As a follow-up to yesterday’s look at the yield curve, today we will review employment, another indicator that does a good job of signaling economic risk. The reason employment works as an indicator is simple: More than 70 percent of the economy is made up of consumer spending, and the vast majority of that spending comes from wage income—which is to say, from jobs. No jobs? No spending. No spending? No economy. It really is that simple.
Job growth is also reflective of how businesses feel. Companies won’t hire unless they really need someone and expect that need to continue, so hiring data gives us a direct look at what businesses really think. Strong hiring growth means companies are expanding and expect to continue to do so.
How to measure employment
That said, how should we go about measuring employment? The simplest way, of course, is to look at hiring. But as we have seen, monthly results can vary significantly, so we can’t get a good read from them. Similarly, the simple change over time doesn’t tell us much, as it is either going up or down—with no indication of what might happen next. One is too focused, and the other is not focused enough. Another question is which jobs to include. Government jobs, for example, are less influenced by economic factors than private hiring; as a result, they are not the best economic indicators.
Private jobs. For all those reasons, I look at the change in private jobs over the previous year. The time frame is a useful compromise between recency and scope. And by focusing on the private sector, we zero in on the most economically sensitive and predictive segment of the market. Note also that I use the percentage change, rather than the numerical change, as it best captures the effects of a growing labor market.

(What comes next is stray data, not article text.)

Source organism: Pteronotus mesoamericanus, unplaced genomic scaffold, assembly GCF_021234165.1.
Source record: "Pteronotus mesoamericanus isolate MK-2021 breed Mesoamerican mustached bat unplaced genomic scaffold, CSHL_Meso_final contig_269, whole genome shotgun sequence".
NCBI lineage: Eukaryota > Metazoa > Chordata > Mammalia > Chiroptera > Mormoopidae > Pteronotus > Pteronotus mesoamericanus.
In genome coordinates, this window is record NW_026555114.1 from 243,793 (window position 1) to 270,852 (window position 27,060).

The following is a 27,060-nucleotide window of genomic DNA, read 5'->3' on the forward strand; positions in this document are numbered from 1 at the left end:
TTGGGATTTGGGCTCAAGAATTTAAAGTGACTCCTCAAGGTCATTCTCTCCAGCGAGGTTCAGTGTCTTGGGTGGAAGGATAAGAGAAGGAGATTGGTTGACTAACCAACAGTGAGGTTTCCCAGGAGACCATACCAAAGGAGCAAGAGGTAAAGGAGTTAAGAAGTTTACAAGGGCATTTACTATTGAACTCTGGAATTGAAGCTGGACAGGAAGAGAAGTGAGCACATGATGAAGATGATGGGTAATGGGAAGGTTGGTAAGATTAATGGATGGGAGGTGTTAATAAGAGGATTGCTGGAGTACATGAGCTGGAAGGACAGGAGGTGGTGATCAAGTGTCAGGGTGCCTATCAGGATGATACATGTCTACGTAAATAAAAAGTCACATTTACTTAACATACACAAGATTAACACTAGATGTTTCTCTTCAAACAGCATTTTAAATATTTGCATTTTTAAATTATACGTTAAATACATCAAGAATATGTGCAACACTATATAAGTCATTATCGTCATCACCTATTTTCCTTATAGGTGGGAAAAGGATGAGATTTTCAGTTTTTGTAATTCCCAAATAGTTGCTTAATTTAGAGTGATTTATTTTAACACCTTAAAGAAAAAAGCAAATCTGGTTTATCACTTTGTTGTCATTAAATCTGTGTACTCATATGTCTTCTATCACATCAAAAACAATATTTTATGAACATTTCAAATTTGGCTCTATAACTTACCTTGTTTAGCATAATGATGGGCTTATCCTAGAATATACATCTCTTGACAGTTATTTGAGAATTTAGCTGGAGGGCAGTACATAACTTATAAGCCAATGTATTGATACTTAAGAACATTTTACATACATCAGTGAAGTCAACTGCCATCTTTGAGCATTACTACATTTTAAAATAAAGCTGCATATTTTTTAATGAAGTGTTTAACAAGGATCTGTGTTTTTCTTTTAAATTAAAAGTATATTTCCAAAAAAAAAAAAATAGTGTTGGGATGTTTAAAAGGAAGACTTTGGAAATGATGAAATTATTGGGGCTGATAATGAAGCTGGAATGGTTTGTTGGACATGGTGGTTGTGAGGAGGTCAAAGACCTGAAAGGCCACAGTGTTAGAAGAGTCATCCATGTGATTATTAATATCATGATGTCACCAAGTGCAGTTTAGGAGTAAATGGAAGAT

You can see from the chart that this approach has been successful in generating a useful risk signal. Looking at the past three recessions, when job growth dropped below about 1.5 percent year-on-year, the recession started soon thereafter. We are well above that level currently, with the March data up 1.8 percent over the prior year, so recession risk from a job growth standpoint is low.
I use these job numbers because they involve relatively less statistical manipulation than other data series. Other data can also be useful, though.
Hours worked. Another way to look at labor demand is to look at how many hours employees are working. In tight job markets, employers tend to demand more overtime, so even when job growth is declining, worker income and business confidence can still be high—which, in fact, is reflective of where we are right now.
Here you can see that when the change in hours worked declines below about 1.5 percent, a recession follows. For this series, the data shows an even smaller chance of imminent recession, as the current growth rate is at 2.1 percent, a larger spread than for the jobs alone.
Unemployment. Occasionally, I will look at the trend in unemployment by comparing the current unemployment rate with the 10-month moving average.
In the chart above, you can see that when the line breaks above zero, which is when the unemployment rate rises above that trend line, a recession follows shortly thereafter. This is a less timely signal than the job-related data, and it has also generated some false alarms, but it is useful nonetheless. Here again we see that the economy is well out of the trouble zone.
A good signal
Once again, as was the case yesterday, we see no evidence of impending recession in the data—another major positive. By taking a more detailed look at where the data comes from, and looking at alternative indicators, we can be confident in the robustness of the signal. Indeed, using job growth as an indicator of economic risk makes sense not only theoretically, but also empirically.
The next risk factor we’ll focus on is confidence, both consumer and business. We’ll take a look tomorrow.